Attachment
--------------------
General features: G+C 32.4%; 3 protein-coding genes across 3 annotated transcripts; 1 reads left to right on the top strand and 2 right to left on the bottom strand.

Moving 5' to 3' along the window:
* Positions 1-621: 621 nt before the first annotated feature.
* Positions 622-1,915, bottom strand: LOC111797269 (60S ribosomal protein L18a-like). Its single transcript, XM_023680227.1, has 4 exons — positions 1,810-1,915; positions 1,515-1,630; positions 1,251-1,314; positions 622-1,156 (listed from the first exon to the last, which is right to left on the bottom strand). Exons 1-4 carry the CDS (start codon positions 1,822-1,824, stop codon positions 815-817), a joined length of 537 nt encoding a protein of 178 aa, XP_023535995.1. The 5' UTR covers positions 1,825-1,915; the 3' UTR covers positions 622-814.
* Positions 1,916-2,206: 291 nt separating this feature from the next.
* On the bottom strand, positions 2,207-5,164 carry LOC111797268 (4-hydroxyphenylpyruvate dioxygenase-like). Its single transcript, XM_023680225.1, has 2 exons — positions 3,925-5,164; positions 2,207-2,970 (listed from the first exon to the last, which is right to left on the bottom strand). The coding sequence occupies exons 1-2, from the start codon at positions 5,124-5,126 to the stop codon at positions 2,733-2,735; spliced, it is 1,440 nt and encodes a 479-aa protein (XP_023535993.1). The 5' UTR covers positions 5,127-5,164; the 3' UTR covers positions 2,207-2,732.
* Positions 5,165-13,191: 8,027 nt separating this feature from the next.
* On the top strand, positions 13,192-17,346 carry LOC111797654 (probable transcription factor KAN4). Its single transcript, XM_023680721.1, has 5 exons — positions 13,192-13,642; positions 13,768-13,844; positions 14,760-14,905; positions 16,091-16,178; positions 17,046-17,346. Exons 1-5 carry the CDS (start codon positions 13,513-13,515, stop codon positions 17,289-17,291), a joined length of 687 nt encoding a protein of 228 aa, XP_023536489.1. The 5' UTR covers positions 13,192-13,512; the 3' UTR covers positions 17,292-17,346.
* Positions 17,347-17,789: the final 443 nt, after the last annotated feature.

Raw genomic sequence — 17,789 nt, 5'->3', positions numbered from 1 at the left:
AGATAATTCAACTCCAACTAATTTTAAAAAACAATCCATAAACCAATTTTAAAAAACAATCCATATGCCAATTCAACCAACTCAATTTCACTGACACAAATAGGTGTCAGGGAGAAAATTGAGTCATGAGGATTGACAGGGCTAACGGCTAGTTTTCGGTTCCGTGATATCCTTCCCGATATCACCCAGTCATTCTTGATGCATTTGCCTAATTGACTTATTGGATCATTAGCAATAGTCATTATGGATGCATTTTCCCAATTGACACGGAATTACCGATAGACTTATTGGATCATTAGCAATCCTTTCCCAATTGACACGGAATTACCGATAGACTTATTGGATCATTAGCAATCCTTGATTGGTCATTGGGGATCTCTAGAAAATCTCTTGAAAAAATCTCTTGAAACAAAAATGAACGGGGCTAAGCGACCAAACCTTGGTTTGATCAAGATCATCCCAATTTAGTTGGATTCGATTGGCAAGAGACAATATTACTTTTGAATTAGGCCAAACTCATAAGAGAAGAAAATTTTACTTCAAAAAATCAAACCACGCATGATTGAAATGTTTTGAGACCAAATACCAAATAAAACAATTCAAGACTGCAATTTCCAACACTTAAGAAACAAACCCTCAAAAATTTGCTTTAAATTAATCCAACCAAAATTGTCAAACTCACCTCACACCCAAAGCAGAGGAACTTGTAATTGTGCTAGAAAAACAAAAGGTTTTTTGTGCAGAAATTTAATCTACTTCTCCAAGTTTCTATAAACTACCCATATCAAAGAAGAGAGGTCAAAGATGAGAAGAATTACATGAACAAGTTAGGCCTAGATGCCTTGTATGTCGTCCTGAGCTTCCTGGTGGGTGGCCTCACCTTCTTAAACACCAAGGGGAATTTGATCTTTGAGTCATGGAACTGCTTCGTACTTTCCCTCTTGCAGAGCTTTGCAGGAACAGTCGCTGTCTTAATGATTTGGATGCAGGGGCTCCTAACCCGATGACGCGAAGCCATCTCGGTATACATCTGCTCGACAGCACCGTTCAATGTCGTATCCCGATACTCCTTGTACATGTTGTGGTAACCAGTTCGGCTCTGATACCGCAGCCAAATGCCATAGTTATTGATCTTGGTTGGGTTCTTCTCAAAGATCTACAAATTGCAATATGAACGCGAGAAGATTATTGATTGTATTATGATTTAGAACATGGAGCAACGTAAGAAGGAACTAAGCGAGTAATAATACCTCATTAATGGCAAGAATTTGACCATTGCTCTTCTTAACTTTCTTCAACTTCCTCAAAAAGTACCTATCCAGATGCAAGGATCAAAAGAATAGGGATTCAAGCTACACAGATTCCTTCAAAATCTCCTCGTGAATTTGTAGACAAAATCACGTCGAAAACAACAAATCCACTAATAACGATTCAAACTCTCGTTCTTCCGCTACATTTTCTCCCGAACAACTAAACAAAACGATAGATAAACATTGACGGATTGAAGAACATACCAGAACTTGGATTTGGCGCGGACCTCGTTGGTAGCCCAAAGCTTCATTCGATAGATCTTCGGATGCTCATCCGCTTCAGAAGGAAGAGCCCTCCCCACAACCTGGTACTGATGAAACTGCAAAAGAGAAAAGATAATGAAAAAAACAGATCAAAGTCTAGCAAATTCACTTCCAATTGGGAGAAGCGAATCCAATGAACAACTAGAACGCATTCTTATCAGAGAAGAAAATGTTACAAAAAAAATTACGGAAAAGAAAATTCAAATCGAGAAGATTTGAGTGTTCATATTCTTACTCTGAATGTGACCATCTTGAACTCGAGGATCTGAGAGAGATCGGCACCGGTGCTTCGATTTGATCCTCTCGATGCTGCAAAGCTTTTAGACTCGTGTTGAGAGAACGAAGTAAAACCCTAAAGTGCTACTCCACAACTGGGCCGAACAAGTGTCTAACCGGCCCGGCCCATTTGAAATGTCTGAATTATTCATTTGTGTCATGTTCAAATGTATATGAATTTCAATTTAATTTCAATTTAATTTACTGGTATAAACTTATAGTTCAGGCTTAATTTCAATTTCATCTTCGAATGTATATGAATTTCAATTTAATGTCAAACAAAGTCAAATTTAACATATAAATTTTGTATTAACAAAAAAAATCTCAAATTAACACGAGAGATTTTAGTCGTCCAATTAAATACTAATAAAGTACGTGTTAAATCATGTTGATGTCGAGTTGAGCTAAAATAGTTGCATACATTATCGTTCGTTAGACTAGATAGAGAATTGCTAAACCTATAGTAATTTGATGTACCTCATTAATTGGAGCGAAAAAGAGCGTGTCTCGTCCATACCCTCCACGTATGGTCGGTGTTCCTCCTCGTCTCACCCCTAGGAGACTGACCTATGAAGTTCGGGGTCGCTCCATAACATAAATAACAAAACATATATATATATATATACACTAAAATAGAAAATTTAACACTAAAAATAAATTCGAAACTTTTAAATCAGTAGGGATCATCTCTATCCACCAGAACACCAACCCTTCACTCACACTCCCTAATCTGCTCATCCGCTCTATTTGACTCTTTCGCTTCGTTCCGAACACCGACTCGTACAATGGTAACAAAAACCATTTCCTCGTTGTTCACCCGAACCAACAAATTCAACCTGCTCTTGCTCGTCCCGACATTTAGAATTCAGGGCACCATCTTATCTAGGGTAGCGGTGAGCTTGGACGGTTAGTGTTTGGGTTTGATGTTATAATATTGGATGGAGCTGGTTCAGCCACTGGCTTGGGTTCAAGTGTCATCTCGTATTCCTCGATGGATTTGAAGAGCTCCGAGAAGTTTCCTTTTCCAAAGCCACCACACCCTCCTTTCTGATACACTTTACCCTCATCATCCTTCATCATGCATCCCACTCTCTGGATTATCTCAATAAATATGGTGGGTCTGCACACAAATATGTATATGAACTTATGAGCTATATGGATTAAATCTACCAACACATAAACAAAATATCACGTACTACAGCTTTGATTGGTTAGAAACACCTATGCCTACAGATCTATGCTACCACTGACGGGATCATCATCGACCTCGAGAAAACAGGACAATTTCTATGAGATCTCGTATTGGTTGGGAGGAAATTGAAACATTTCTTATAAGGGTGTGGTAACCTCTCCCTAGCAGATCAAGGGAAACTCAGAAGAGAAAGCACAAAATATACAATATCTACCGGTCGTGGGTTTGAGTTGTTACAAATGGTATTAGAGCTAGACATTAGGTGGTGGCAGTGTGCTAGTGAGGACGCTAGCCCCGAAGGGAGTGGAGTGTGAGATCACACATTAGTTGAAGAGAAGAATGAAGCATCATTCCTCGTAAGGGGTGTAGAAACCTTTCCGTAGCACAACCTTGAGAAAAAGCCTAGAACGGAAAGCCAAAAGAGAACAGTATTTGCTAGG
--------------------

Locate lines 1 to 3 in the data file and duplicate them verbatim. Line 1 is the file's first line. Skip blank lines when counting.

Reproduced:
General features: G+C 32.4%; 3 protein-coding genes across 3 annotated transcripts; 1 reads left to right on the top strand and 2 right to left on the bottom strand.

Moving 5' to 3' along the window:
* Positions 1-621: 621 nt before the first annotated feature.